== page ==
Edition: New English Library, 1972
This long, latish Heinlein novel is a below-standard example of this period of his writing. It has an interesting, classic, science-fiction premise: it is the story of a rich old man who arranges an experimental brain transplant to try and avoid death, only to discover himself waking up in the body of a beautiful young woman. The theme of human interaction with, and response to, the challenges of new technology is at the very heart of much science fiction, particularly from the immediate post-war period when Heinlein really began to be a major force in the SF world.
The problem with this book is not with the theme but with Heinlein's treatment of it. He has the attitude toward sex of a twelve year old boy, and this seriously distorts the motivation of the main character. He brings in, without any justification, an idea of the survival of the mind which makes it possible for the transplanted brain to have internal conversations with the mind of the woman whose body it now inhabits. These conversations really highlight the paucity of Heinlein's ideas about human character. Basically, the woman goes around having sex with anyone she can get hold of, and the mind of the former occupant reassures the new mind that this is the normal state of affairs.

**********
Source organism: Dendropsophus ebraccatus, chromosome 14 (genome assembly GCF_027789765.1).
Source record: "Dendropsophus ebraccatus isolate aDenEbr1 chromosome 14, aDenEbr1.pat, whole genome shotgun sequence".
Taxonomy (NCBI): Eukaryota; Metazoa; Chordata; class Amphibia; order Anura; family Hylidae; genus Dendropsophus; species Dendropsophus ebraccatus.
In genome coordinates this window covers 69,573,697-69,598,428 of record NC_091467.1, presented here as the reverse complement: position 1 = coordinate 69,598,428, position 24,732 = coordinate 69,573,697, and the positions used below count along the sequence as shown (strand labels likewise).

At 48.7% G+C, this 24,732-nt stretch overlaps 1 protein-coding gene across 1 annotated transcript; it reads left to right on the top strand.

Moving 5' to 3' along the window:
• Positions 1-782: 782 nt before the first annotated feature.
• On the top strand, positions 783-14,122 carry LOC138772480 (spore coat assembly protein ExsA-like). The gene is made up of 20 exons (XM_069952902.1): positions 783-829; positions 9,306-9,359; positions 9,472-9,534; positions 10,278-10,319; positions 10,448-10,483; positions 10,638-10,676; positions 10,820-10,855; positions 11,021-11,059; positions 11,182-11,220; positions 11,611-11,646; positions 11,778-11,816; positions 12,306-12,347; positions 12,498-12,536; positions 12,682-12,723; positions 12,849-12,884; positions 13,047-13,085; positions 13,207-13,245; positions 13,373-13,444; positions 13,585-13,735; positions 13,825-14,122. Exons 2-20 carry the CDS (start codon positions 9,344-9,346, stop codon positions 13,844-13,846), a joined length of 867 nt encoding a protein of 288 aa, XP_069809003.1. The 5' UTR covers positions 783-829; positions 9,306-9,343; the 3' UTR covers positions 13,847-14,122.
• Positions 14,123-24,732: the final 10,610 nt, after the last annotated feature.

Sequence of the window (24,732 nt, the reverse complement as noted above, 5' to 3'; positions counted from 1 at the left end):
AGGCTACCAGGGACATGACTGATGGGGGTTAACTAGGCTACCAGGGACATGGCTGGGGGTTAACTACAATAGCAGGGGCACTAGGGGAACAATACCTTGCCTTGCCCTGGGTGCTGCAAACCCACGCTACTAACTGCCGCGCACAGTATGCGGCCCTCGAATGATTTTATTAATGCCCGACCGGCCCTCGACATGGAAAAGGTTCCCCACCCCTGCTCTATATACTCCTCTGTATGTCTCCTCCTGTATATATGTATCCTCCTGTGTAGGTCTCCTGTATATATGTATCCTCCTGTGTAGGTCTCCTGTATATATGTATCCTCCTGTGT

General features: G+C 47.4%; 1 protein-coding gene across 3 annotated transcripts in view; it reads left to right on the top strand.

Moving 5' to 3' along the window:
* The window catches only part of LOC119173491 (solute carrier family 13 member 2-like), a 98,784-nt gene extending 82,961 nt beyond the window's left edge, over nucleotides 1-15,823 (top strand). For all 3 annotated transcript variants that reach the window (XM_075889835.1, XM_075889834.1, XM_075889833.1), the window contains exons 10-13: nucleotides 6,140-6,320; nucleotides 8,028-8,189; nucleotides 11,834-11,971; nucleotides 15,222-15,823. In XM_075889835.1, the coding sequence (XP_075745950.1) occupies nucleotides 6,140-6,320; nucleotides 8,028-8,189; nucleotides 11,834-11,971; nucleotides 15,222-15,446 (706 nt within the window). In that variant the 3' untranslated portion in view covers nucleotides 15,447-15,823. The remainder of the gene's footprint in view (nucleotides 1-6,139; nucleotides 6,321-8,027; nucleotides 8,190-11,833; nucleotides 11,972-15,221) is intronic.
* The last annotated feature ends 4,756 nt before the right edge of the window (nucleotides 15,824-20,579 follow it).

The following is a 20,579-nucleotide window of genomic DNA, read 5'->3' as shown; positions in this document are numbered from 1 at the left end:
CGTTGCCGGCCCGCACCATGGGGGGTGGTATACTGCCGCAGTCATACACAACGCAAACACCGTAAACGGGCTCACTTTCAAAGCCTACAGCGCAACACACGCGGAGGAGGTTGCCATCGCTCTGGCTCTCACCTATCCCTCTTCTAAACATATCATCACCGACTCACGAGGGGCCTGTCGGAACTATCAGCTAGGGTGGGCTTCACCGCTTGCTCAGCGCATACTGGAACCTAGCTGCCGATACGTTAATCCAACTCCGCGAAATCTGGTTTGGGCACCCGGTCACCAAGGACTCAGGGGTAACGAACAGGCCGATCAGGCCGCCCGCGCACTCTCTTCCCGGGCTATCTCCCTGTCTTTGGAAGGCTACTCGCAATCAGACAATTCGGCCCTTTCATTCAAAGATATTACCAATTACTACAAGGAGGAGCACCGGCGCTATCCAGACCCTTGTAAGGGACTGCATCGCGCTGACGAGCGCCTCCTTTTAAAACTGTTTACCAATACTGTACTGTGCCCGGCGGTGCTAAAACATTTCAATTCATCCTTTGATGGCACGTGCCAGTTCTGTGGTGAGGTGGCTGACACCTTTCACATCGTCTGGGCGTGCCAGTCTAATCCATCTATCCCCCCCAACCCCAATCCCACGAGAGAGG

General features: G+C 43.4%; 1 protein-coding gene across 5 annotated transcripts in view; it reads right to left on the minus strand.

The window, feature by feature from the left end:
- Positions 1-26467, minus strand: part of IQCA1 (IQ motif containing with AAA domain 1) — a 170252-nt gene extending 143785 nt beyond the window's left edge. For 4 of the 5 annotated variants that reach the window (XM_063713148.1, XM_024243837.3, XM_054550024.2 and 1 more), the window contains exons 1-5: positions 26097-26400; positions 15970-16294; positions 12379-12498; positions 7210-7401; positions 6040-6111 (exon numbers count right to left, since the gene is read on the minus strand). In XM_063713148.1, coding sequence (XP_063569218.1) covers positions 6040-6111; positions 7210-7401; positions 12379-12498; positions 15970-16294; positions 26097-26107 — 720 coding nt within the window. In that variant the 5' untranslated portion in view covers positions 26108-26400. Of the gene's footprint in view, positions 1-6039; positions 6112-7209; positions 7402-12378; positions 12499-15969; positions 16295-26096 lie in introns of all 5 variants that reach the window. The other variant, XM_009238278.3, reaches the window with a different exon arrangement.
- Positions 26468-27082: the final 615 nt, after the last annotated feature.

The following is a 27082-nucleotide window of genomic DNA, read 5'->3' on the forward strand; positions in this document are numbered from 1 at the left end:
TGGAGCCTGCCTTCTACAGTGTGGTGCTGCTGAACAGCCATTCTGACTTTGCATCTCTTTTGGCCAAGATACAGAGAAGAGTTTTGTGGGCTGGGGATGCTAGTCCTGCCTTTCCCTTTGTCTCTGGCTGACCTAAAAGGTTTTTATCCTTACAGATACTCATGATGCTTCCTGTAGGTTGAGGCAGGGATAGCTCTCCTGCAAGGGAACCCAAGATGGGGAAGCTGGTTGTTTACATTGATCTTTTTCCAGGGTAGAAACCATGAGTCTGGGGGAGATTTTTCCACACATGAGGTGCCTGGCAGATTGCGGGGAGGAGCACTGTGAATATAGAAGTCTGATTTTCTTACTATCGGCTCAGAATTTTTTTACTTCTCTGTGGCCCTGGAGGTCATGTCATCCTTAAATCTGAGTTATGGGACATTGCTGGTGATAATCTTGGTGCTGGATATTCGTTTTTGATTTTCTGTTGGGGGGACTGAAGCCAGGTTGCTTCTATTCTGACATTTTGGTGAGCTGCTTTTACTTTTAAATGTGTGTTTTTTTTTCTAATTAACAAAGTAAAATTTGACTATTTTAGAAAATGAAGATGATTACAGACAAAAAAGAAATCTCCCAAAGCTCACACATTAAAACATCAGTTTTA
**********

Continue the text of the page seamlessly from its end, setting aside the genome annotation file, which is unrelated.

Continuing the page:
Bad as things are, they get worse when her new husband is killed, and his mind joins the two of them...
It would help if there was at least some attempt at a justification of some of this, but none is given at all. I quite enjoyed it when I first read it, when I was about 13, but re-reading it now has persuaded me to donate it to the nearest charity shop.